Anshe Chung defines relationship with WSE

This morning, World Stock Exchange CEO LukeConnell Vandeverre provided SLOz with a notecard which in his is “the announcement I was provided to post at will”. It’s an explanation by Anshe Chung of her relationship to investment in SL and the WSEWe’ve posted the full text below:

“Dear fellow pioneers in the Metaverse economy,

As interest in this topic increased recently, I think it is time to let you know a little bit about what role my company and I played in regards to seed and venture capital in Second Life and what you can and can’t expect in the future.

Since summer 2004 I have actively and with very significant funds supported almost 100 startup businesses and non-profit projects in Second Life. Some of these have been successful and are widely known, others failed. We talk about more than L$60 million that I, and later ACS, have invested in people’s ideas, creating opportunities.

Most of these investments, even some donations to non-profit projects, I decided to keep low profile and not disclose to the public. This has several reasons. The first is, that when I am helping the newbies I am helping the newbies for the sake of helping the newbies and not for PR. The second is, that I don’t want the newbies to become collateral targets of bad people who tend to go after prominent targets and whatever they can associate with these. The third reason is that I tend to be pretty hands-off with most of these ventures.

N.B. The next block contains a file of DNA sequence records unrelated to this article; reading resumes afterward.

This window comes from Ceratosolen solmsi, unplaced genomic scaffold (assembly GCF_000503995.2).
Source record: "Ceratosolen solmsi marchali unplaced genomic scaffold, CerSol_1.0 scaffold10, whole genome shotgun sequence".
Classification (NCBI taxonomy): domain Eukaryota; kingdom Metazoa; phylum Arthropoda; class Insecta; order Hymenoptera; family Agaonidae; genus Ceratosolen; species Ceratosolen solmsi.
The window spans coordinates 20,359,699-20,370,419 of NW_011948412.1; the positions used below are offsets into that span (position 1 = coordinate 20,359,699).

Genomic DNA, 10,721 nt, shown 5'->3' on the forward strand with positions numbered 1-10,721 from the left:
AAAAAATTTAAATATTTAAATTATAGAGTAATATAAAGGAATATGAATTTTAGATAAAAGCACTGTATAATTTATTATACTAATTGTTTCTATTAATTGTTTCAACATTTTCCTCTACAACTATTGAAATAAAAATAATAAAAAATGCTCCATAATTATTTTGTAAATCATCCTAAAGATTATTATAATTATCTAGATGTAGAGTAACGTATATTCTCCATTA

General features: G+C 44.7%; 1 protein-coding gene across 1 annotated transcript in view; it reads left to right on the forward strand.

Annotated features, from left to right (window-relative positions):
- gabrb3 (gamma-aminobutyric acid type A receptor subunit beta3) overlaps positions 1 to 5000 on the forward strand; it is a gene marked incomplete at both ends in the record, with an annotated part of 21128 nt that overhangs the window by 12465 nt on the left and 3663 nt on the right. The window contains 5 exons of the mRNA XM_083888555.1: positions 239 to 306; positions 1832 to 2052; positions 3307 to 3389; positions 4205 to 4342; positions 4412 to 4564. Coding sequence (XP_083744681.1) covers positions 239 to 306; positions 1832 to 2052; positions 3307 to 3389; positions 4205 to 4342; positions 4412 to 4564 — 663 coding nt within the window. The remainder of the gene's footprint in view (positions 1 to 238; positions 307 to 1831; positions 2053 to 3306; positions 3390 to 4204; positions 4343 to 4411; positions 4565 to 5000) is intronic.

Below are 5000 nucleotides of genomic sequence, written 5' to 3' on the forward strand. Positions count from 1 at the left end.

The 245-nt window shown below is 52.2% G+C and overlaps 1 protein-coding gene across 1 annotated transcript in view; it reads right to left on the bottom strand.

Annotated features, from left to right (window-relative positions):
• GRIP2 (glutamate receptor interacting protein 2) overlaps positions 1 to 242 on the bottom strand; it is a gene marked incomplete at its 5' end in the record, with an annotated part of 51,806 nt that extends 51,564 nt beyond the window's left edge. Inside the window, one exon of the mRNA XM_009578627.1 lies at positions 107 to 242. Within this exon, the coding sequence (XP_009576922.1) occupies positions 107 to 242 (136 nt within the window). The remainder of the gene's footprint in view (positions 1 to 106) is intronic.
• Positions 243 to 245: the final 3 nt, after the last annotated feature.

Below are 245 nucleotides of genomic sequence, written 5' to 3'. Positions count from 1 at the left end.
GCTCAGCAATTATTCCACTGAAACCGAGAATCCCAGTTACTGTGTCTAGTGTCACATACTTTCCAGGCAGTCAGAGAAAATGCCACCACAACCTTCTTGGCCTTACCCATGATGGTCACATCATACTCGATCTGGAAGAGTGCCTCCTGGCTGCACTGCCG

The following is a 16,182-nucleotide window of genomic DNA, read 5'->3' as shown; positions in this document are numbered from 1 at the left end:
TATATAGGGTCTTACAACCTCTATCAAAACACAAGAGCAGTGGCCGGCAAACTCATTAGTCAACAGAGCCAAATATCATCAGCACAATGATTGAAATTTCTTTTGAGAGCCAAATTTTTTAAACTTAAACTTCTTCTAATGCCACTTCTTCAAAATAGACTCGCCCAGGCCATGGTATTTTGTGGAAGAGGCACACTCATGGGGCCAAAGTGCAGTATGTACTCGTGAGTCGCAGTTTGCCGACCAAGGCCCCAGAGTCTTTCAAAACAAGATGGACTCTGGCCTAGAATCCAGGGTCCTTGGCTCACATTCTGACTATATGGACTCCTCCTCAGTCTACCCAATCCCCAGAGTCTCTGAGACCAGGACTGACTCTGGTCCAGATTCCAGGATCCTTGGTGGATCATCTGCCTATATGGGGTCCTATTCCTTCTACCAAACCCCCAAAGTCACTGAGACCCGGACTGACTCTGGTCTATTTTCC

I also noticed that some people, especially newbie investors, think something is “safe” when they hear “Anshe is involved”. This is not the case when it comes to undisclosed seed and venture investments. There is a fundamental dilema between giving newbies a chance and excluding fraud or risk. What is worse, some people even confuse the role of an investor with the role of somebody who is actively involved in management.

I would be careful with businesses who advertise to you that I am an investor. You will most likely not be facing the best investments in my basket, because the really well managed and trustworthy companies will not have to advertise their shares to you by revealing my investment without my consent. In some cases I might not even be an investor.

In the future I don’t plan to change much about this. I will be launching the Dreamland Stock Exchange (DSE) that aims to bring a small number of companies on as IPO’s that will have gone through a rigorous review by me and my team. However the “majority” of SL ventures will be traded on exchanges such as the World Stock Exchange.

I hope the WSE will continue to grow, especially after the huge investment I have made to support Luke’s project. I look forward to the new shareholder voting features along with the increased measures to deal with fraud and insider trading. Please understand that I am in no way involved in the management or decision making at Hope Capital Ltd and the WSE. Like all of you, I hope that everyone in charge will remain honest and professional.

Wishing you and your money a nice time, much fun and I hope your Linden$ will have many babies!


Anshe Chung”